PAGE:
Born in Kermanshah, western Iran, in 1930, Hannibal started painting at an early age. He painted caricatures for magazines.
To follow his dream, he later came to Tehran to study painting. He pursued his painting career with coffeehouse painting, a style of Iranian painting that focuses on epic and religious themes.
He then leaned toward portrait-painting but made a name as a figurative painter, to whom human face and figure was an obsession.
As an Assyrian-Christian in love with poetry, he translated Persian poems of Hafez (1315 – 1390), Parvin Etesami (1907 – 1941), and Nima Youshij (1897 –1960) into his mother tongue. He kept the rhythm and meaning of the poems in his translations.
He spent 35 years of his life teaching, but his main passion was always painting. He taught in the colleges and universities of Iran and the United States. He put on 100 individual and 200 group exhibitions in Iran, Europe, the US, and Canada.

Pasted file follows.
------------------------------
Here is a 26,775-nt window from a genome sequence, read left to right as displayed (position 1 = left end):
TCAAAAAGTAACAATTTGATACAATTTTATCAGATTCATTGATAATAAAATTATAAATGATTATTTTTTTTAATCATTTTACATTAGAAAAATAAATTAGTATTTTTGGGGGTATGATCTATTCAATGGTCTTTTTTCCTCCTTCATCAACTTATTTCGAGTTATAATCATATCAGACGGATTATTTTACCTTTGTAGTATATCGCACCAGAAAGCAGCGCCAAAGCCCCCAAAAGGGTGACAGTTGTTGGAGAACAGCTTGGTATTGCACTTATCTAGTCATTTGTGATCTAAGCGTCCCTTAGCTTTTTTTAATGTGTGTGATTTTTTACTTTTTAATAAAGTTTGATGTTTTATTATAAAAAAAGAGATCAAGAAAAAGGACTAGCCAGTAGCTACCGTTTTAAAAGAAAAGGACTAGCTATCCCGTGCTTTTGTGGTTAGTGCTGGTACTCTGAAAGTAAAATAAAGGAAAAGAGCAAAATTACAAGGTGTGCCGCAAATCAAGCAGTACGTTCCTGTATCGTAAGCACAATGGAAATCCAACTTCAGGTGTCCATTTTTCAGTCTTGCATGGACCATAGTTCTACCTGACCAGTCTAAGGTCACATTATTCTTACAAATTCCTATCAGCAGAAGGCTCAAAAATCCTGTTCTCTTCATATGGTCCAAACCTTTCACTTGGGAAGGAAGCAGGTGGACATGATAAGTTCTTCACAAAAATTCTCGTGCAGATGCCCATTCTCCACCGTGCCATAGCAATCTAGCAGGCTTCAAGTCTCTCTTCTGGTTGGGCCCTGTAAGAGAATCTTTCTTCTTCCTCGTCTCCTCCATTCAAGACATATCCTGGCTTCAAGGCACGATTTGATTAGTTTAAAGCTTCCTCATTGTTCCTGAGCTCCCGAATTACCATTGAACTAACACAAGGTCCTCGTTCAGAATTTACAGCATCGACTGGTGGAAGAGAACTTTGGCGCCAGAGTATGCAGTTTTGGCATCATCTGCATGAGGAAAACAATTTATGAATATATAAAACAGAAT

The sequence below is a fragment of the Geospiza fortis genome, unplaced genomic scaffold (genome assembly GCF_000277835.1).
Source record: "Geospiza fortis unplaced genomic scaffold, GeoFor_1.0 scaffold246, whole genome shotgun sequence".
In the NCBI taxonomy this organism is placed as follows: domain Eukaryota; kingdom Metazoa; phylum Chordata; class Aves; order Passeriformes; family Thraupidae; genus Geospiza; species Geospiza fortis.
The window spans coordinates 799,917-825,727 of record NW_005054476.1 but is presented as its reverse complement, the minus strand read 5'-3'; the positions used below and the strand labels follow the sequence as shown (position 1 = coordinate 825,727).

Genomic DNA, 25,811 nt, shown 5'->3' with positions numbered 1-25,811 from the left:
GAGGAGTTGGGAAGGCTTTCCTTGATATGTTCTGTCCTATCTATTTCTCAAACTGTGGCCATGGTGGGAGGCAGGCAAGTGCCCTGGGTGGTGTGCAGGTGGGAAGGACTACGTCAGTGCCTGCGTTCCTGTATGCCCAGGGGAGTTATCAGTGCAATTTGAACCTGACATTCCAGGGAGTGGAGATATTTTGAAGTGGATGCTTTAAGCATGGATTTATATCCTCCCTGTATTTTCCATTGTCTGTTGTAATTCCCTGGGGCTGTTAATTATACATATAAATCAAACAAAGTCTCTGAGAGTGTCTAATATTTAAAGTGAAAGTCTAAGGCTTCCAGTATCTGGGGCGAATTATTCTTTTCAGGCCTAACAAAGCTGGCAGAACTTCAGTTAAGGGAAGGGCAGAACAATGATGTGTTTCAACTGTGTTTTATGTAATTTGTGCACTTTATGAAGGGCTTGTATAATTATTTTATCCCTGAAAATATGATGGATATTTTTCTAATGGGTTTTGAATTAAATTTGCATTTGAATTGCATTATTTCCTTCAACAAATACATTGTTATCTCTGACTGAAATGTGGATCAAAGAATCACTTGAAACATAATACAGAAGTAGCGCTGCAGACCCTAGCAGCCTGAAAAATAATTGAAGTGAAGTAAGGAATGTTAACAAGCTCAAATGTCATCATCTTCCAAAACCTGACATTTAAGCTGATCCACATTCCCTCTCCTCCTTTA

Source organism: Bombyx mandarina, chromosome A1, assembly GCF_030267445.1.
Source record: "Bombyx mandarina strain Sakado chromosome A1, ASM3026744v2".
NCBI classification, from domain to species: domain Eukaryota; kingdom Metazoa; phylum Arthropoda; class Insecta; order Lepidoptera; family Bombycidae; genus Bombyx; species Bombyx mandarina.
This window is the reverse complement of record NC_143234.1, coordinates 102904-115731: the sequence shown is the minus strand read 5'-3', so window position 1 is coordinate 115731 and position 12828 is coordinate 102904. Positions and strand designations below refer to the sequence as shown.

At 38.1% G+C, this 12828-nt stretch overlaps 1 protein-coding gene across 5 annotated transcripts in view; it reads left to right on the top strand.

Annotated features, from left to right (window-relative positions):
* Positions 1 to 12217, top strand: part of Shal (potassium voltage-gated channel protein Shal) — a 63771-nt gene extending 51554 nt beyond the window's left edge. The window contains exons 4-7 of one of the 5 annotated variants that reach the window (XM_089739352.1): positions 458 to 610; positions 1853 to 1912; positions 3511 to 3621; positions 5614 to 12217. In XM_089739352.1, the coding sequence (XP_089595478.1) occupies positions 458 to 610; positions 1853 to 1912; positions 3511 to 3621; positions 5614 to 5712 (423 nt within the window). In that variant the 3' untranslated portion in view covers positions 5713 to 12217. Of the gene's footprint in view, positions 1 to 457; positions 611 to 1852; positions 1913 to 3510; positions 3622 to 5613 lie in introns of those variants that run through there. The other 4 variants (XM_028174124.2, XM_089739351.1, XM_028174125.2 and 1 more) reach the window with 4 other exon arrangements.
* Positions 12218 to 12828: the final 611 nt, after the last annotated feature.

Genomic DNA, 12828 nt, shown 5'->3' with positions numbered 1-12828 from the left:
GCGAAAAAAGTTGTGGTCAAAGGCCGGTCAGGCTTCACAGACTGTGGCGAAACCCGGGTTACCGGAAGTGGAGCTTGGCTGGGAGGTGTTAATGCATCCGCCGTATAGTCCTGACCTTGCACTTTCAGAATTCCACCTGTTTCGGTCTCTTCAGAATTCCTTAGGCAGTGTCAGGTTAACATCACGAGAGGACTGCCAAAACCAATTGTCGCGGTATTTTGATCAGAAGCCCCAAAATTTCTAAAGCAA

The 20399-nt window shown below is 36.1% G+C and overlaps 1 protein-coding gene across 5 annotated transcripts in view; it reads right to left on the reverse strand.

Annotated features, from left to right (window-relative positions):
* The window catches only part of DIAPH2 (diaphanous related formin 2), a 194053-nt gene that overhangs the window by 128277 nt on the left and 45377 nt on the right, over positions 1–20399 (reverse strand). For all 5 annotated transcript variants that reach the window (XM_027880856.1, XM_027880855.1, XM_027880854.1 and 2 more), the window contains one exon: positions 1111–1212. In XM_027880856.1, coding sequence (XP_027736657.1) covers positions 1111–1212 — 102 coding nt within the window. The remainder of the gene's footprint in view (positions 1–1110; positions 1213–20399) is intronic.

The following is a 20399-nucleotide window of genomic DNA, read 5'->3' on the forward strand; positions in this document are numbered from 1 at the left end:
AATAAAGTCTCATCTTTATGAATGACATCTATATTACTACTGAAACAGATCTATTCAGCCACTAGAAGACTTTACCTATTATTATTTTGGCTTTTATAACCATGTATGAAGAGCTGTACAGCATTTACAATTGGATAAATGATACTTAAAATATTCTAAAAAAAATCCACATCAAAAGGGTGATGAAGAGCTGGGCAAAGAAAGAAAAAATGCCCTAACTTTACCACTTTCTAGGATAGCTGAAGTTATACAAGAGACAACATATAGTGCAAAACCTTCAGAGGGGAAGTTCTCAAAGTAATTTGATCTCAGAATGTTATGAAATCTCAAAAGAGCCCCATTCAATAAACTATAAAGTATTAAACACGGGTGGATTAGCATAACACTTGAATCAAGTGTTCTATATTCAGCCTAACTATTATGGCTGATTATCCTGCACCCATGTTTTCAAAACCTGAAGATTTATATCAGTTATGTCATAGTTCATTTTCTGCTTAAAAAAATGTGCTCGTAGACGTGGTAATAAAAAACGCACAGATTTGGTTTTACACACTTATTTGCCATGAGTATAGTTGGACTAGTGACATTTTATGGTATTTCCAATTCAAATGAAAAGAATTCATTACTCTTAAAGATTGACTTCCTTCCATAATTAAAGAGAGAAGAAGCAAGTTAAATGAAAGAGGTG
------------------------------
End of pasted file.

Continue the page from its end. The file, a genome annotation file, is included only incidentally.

He is the father of figurative drawing in modernist painting of Iran. He died on 14 September 2010, at the age of 80.
Alkhas was an artist whose beliefs and mentality started new chapter in Iranian modernism.
Human figures are abundantly seen in his paintings. The other characteristic of his paintings is use of bright colors, which are the cornerstone of eastern art. His works have contrasts of warm and cold colors like those seen in Persian carpets and textile, which show the eastern spirit of his mentality.
Another feature of Alkhas’ art is use of ancient mythical patterns. Despite living a long time in the West, he never let go of his motherland achievements and tried his best to re-create Iranian traditions of narratives and storytelling in his paintings.
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Original News : https://en.irna.ir/news/84037150/Hannibal-Alkhas-father-of-figurative-drawing-in-modernist-painting